From the Crunk Feminist Collective comes some good reflections on gender, race, and the culture of tennis.
So, here’s the deal: in her recent U.S. Open match, Serena Williams was angry at a call. Yep, athletes get angry all the time, and their behavior isn’t necessarily mature or justifiable. I don’t actually have much interest in parsing out the good and the bad of Serena Williams’ response. The question I am interested in is how is the anger of a black woman “read” differently than the anger of a white man?
The article from the Crunk Feminist Collective answers the question this way:
Moreover, the USTA loves angry heckling players—as long as they are white men. Early in the tournament, there was a video and interview tribute to Jimmy Connors, a player legendary for his angry outbursts on the court. In the tribute they devoted extended time to showing one of the more famous of these outbursts, in a celebratory manner. White anger is entertaining; Black anger must be contained.
The video being referenced is definitely worth watching. What kind of freedom do white men have to express their anger, that women, particularly black women, do not have because of racist and sexist stereotypes?
One of my areas of research is the study of affect—I am interested in the display or covering over of emotion. Who gets to show what kind of emotion in the public sphere? Because of existing stereotypes about the “angry black woman” or the “emotional woman,” angry is read very differently based on the gender and race of the one who is angry. Do most of us realize that this way of managing who can and cannot show anger is racism and sexism at play?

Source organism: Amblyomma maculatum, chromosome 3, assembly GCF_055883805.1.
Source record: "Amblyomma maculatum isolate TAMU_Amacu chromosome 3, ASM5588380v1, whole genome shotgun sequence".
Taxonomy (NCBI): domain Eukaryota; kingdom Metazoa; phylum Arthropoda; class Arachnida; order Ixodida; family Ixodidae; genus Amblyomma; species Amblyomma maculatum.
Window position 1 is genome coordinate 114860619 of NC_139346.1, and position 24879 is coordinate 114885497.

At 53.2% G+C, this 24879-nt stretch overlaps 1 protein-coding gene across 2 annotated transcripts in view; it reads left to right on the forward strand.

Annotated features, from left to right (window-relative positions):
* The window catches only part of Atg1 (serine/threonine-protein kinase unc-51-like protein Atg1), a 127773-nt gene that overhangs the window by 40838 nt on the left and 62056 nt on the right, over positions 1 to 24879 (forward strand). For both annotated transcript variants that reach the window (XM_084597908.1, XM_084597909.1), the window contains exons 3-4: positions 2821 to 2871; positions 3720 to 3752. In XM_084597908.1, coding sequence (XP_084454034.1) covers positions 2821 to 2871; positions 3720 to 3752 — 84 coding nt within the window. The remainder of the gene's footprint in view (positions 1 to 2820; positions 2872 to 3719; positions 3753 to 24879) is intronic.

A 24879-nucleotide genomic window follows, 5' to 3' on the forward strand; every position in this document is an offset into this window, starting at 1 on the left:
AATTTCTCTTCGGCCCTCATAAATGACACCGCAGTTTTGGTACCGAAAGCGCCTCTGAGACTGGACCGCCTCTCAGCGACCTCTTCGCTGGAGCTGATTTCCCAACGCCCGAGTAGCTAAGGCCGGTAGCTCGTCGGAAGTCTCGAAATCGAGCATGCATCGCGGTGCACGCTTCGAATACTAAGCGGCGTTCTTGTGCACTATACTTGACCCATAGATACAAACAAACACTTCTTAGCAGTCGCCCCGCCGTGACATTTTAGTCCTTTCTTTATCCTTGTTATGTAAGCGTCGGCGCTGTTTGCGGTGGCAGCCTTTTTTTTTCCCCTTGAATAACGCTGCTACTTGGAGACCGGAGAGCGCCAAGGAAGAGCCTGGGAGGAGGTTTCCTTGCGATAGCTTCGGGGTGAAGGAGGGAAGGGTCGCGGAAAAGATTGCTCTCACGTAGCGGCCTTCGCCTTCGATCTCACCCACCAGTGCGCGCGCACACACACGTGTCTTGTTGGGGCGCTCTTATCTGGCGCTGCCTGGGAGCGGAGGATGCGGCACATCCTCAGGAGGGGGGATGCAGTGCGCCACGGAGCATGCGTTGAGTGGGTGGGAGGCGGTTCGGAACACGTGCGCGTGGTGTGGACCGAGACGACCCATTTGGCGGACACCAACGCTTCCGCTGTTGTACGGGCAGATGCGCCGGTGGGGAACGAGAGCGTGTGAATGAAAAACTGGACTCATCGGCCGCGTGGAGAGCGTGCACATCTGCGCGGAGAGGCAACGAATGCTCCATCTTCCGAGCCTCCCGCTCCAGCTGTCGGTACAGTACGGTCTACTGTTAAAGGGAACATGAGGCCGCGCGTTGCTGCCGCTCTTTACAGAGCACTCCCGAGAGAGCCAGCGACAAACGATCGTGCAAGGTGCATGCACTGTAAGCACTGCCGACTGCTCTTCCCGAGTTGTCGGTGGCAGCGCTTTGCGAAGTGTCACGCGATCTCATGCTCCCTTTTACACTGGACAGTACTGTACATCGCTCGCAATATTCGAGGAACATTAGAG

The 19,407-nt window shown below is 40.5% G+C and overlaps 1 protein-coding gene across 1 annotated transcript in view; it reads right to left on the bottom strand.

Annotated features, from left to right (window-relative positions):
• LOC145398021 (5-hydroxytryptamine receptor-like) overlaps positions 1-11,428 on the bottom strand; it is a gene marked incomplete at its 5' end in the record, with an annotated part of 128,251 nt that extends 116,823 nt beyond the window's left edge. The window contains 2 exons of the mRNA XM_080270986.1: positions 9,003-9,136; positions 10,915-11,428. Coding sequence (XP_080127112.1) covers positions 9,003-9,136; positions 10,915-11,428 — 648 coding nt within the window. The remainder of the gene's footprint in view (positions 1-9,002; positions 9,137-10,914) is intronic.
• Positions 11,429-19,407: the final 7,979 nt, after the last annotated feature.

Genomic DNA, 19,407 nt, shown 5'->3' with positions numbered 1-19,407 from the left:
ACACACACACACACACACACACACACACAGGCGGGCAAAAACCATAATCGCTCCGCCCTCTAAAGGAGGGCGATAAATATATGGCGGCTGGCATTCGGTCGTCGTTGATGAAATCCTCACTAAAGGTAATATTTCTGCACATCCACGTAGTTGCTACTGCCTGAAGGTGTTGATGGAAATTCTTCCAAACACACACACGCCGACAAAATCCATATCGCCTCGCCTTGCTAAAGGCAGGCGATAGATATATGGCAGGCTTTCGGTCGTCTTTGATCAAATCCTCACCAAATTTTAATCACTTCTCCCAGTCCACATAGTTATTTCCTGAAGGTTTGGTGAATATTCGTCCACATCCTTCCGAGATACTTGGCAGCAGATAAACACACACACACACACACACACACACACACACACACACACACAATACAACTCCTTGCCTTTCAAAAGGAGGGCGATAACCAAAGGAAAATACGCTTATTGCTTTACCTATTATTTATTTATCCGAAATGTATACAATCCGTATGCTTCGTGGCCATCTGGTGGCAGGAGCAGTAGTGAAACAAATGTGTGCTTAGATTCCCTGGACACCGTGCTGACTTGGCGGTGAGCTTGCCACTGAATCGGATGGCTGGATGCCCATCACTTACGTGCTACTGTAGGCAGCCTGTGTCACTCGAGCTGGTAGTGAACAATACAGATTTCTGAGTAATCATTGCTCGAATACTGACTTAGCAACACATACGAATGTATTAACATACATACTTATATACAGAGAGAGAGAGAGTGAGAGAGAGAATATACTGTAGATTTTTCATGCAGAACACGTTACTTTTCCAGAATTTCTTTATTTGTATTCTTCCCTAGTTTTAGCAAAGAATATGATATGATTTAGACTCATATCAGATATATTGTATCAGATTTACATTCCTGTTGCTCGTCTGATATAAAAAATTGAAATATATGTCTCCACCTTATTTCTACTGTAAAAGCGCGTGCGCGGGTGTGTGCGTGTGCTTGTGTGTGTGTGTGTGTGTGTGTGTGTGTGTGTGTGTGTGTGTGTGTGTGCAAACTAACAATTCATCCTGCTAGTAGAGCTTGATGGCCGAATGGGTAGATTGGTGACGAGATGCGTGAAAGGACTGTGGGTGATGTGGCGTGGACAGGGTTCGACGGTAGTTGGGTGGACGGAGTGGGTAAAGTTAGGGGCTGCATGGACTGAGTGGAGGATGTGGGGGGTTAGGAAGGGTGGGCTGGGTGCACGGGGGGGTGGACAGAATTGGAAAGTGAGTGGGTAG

When a white male player gets angry and throws his racket down, how do you “read” him? Is this behavior entertaining and/or read as a display of power? And, perhaps most importantly, do you immediately associate his behavior with his race and his gender, the way Serena Williams is liable to get represented as the “angry black woman”?
I have often noted how much more room white men have for being angry, without gendered and racist stereotypes raining down to curtail their expression. I am a white woman, so I don’t receive the “angry black woman” stereotype, but I am more than aware that if I show my anger or other affect in a heated debate I am setting myself up to be seen as an “emotional” woman? And we all know that in western culture, “emotional” is a bad thing—in our philosophical discourse, it’s the opposite of reason, the opposite of the “mind,” the opposite of “male,” the opposite of civilized “whiteness.” And yet, I would suggest that for some reason white male anger is usually not **read as “emotional” at all, but rather read as a display of power and authority within the codes of white-patriarchy.
It’s amazing, isn’t it, how our very display of emotions—and how that display is read and interpreted—is so historically constructed? The things we might take as so “natural,” like a human being showing what they feel, is actually quite regulated and controlled by larger structures of power and privilege, whether or not we are consciously aware of such regulation.
**(Note: When I say white male anger is not read as “emotional,” I speak here of hegemonic reading practices, or those interpretive practices exerted by a dominant group. Clearly, based on subject position and cultural context, individual people read differently.)